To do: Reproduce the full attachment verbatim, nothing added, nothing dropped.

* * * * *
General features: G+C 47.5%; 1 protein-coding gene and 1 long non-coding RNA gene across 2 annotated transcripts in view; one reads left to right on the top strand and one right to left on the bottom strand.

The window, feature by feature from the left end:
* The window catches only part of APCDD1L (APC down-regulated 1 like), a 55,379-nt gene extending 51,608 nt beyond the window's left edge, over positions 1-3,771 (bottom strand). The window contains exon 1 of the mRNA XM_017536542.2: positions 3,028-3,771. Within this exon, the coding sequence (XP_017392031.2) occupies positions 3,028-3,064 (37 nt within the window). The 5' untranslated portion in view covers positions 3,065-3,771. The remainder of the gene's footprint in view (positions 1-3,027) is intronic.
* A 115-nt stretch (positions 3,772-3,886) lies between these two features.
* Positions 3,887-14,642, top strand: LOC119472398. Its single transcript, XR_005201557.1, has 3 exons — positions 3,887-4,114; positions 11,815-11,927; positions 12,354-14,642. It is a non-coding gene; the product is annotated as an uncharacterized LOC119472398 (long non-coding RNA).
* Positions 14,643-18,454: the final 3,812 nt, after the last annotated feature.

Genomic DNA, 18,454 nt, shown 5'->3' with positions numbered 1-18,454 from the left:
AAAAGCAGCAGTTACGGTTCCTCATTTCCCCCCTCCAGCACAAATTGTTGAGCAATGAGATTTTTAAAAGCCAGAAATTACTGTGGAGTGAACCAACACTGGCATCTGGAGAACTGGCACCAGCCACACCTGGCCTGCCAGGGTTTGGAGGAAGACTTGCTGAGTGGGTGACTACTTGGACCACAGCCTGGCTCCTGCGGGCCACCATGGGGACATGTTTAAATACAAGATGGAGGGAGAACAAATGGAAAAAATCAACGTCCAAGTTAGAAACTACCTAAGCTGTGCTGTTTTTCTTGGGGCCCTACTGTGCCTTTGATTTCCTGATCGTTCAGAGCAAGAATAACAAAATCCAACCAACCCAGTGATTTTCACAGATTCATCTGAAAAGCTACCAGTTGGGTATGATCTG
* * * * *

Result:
General features: G+C 47.5%; 1 protein-coding gene and 1 long non-coding RNA gene across 2 annotated transcripts in view; one reads left to right on the top strand and one right to left on the bottom strand.

The window, feature by feature from the left end:
* The window catches only part of APCDD1L (APC down-regulated 1 like), a 55,379-nt gene extending 51,608 nt beyond the window's left edge, over positions 1-3,771 (bottom strand). The window contains exon 1 of the mRNA XM_017536542.2: positions 3,028-3,771. Within this exon, the coding sequence (XP_017392031.2) occupies positions 3,028-3,064 (37 nt within the window). The 5' untranslated portion in view covers positions 3,065-3,771. The remainder of the gene's footprint in view (positions 1-3,027) is intronic.
* A 115-nt stretch (positions 3,772-3,886) lies between these two features.
* Positions 3,887-14,642, top strand: LOC119472398. Its single transcript, XR_005201557.1, has 3 exons — positions 3,887-4,114; positions 11,815-11,927; positions 12,354-14,642. It is a non-coding gene; the product is annotated as an uncharacterized LOC119472398 (long non-coding RNA).
* Positions 14,643-18,454: the final 3,812 nt, after the last annotated feature.

Genomic DNA, 18,454 nt, shown 5'->3' with positions numbered 1-18,454 from the left:
AAAAGCAGCAGTTACGGTTCCTCATTTCCCCCCTCCAGCACAAATTGTTGAGCAATGAGATTTTTAAAAGCCAGAAATTACTGTGGAGTGAACCAACACTGGCATCTGGAGAACTGGCACCAGCCACACCTGGCCTGCCAGGGTTTGGAGGAAGACTTGCTGAGTGGGTGACTACTTGGACCACAGCCTGGCTCCTGCGGGCCACCATGGGGACATGTTTAAATACAAGATGGAGGGAGAACAAATGGAAAAAATCAACGTCCAAGTTAGAAACTACCTAAGCTGTGCTGTTTTTCTTGGGGCCCTACTGTGCCTTTGATTTCCTGATCGTTCAGAGCAAGAATAACAAAATCCAACCAACCCAGTGATTTTCACAGATTCATCTGAAAAGCTACCAGTTGGGTATGATCTG